Is your thermostat working correctly? We rely on our thermostat units to maintain the temperature in our homes and provide accurate information about our environments. Unfortunately, a broken unit may not always be obvious. Learn more about detecting and repairing broken thermostats, including tips for diagnosing common problems.
Why a Functioning Thermostat Is Important
Before we cover how to know if an AC thermostat is bad, it’s important to understand why that matters for you and your home. Correct use of a thermostat is what tells your AC system what temperature you want your home to be. A functioning thermostat is essential because:
- It promotes energy efficiency: A broken thermostat is more than an inconvenience — it can also cost you. An inaccurate thermostat reading may cause a spike in your energy bill. If you’re trying to achieve a specific temperature in your home but your thermostat is displaying inaccurate information, you could get stuck in an energy-wasting cycle.
- Your home will be more comfortable: An accurate temperature reading is an integral part of maintaining a comfortable environment. When your thermostat is working correctly, you can keep it as cool or warm as you need. A bad thermostat can cause your AC to not cool or heat the room to the desired temperature.
- Air conditioning concerns are more apparent: Your thermostat is one of the best indicators of your air conditioning system’s health. When the thermostat reading is correct, you can compare it to the air temperature around you to see how well your AC unit performs and whether you need to contact a professional AC service to diagnose and repair your system. When your thermostat is broken, you may not notice AC concerns as quickly, leading to costly damage.
Signs of a Bad AC Thermostat
Not sure if your thermostat is working? Common indicators of a problem include the following:
- Your AC won’t turn off or on: If your air conditioning system seems to be stuck in a continuous loop — either constantly running or unable to turn on — it may be a problem with your thermostat’s position or internal trigger. Unlevel units or damaged wiring can make it impossible to stop or start your unit.
- The temperature doesn’t match the thermostat reading: If the conditions you feel in your home do not match the temperature reading on the thermostat, your unit may be damaged. Use an external thermometer to take a second temperature measurement and compare it to the information on your thermostat.
- The unit isn’t functioning normally: If you have an electronic or programmable thermostat but can no longer adjust the settings, it may need repairing or replacement. Many thermostats also have display screens with backlights — if yours has stopped working or no longer lights up, this is cause for concern.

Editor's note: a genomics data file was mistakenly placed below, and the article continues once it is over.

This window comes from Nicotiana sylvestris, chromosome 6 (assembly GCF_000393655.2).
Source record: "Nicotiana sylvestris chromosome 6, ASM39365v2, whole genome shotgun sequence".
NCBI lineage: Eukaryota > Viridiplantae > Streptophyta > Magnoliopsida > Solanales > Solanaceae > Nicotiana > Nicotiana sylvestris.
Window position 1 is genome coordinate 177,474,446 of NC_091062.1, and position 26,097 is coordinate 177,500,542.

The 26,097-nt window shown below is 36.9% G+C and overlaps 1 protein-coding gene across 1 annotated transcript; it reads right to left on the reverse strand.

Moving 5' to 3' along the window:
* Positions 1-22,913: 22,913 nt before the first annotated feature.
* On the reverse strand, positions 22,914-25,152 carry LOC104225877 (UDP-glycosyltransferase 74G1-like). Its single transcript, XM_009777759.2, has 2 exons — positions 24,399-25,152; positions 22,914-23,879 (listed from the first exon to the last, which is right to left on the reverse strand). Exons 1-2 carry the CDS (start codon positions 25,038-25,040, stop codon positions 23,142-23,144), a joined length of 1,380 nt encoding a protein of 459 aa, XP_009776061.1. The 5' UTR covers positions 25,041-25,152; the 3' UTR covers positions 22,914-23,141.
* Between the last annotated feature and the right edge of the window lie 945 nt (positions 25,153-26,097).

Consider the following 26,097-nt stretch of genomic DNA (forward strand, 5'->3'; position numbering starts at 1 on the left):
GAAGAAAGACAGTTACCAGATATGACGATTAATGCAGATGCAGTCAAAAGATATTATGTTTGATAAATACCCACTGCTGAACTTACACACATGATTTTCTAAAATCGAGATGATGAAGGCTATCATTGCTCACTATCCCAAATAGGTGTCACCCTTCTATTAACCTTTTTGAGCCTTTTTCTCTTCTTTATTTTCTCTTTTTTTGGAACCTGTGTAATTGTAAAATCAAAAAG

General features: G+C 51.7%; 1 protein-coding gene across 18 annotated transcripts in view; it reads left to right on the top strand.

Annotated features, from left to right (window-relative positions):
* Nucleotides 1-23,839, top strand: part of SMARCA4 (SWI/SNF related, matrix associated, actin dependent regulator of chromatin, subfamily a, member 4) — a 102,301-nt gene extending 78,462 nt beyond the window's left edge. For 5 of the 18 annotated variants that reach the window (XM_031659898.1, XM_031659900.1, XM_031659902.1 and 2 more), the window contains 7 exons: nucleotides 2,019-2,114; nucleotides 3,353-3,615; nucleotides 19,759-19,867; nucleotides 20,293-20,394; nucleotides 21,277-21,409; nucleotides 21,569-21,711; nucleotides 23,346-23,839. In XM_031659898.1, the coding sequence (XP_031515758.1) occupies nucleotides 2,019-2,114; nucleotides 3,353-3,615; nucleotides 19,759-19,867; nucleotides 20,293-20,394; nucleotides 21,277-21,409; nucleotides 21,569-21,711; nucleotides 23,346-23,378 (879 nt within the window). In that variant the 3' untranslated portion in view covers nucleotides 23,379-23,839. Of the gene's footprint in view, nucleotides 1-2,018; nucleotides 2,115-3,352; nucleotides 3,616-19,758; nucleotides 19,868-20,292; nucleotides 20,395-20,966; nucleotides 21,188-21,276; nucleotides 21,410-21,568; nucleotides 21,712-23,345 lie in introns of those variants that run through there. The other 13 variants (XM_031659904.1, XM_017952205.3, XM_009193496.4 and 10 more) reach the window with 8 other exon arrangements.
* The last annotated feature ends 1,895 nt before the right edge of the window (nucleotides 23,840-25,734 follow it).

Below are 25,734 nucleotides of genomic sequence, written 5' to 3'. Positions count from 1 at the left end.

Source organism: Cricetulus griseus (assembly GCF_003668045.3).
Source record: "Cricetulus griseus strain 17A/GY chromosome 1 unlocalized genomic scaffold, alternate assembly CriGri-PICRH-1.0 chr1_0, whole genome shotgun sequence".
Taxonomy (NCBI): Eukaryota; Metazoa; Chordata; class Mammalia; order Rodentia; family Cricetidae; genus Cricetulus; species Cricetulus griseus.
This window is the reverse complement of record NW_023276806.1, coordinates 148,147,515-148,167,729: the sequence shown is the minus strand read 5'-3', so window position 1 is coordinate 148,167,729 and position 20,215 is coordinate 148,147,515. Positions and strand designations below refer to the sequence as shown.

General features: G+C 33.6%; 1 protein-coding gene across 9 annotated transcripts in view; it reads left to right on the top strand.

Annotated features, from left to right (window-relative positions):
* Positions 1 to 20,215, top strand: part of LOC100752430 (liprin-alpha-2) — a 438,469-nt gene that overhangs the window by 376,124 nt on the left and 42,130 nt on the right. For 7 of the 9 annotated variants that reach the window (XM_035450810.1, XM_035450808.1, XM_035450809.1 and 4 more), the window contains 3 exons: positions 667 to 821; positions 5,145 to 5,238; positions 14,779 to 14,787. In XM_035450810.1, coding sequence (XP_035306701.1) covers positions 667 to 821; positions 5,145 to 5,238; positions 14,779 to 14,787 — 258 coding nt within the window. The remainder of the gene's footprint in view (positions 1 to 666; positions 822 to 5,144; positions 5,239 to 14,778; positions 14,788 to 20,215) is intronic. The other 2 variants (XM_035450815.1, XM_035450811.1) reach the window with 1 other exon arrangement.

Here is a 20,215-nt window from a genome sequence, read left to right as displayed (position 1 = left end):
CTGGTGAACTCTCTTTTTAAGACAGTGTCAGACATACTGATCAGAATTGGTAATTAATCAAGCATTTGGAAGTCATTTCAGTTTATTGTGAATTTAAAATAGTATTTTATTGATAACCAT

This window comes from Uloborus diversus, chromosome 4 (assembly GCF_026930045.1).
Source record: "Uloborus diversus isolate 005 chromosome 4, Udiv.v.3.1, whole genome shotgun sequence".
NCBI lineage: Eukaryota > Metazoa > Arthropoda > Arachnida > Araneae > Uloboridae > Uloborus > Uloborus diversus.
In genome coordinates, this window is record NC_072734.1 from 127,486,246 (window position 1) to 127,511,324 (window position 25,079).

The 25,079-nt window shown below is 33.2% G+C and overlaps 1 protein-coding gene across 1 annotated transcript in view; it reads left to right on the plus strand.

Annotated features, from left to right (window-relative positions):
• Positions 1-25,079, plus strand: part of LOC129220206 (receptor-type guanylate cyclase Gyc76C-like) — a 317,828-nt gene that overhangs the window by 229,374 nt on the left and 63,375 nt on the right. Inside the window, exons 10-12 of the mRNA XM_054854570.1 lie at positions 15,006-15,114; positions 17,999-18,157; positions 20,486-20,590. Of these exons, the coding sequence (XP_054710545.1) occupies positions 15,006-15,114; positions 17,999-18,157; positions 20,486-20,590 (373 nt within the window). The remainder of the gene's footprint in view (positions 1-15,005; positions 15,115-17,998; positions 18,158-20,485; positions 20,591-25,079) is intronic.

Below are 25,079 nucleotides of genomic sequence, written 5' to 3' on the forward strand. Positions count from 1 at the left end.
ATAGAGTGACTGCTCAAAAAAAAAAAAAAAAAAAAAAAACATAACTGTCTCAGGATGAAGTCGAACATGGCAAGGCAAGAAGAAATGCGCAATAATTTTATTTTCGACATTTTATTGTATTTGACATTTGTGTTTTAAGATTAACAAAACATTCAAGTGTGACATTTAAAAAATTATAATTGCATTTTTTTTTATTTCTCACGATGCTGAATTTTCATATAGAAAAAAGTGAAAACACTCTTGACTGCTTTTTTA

- The temperature fluctuates from room to room: If your home’s temperature feels different in separate rooms or corners — despite a set temperature on the thermostat — it could indicate a damaged unit.
How to Check if Your AC Thermostat Is Not Working
If you’re unsure how to fix an AC thermostat, the first step is to diagnose the problem. This may require a little troubleshooting. Before you inspect your thermostat, grab a notebook to keep track of what you find. Follow these steps:
- Consult the manual: Before you get too deep into your thermostat inspection, consult the user manual. Confirm that all settings are correct and review available troubleshooting or diagnostic sections. The user manual may have specific instructions for testing, resetting or repairing common problems.
- Change the batteries: If you own an electronic thermostat, a fresh set of batteries may be all you need. Discard the old batteries, replace them with new ones, and then turn the unit on and record any changes. Not all thermostats — including manual units — use batteries.
- Check the circuit breaker: A faulty air conditioning system or thermostat could be the result of a tripped breaker. To check for a tripped breaker, look at the panel and see if the switch next to your HVAC system is hovering between the “off” and “on” position or if a light indicates a trip. Reset the switch if necessary. If your circuit panel has sustained damage, do not attempt to reset anything on your own. Contact a professional for further guidance.
- Clean the unit: It’s essential to keep your thermostat clean and clear of buildup or excess dust, which can hinder performance and make it difficult to read temperatures accurately. Dust your unit regularly and perform a close visual inspection. You may need to remove the cover to dust the thermostat’s interior. For manual thermostats, ensure the lever is intact and operational. You can test the lever by gently moving it in both directions.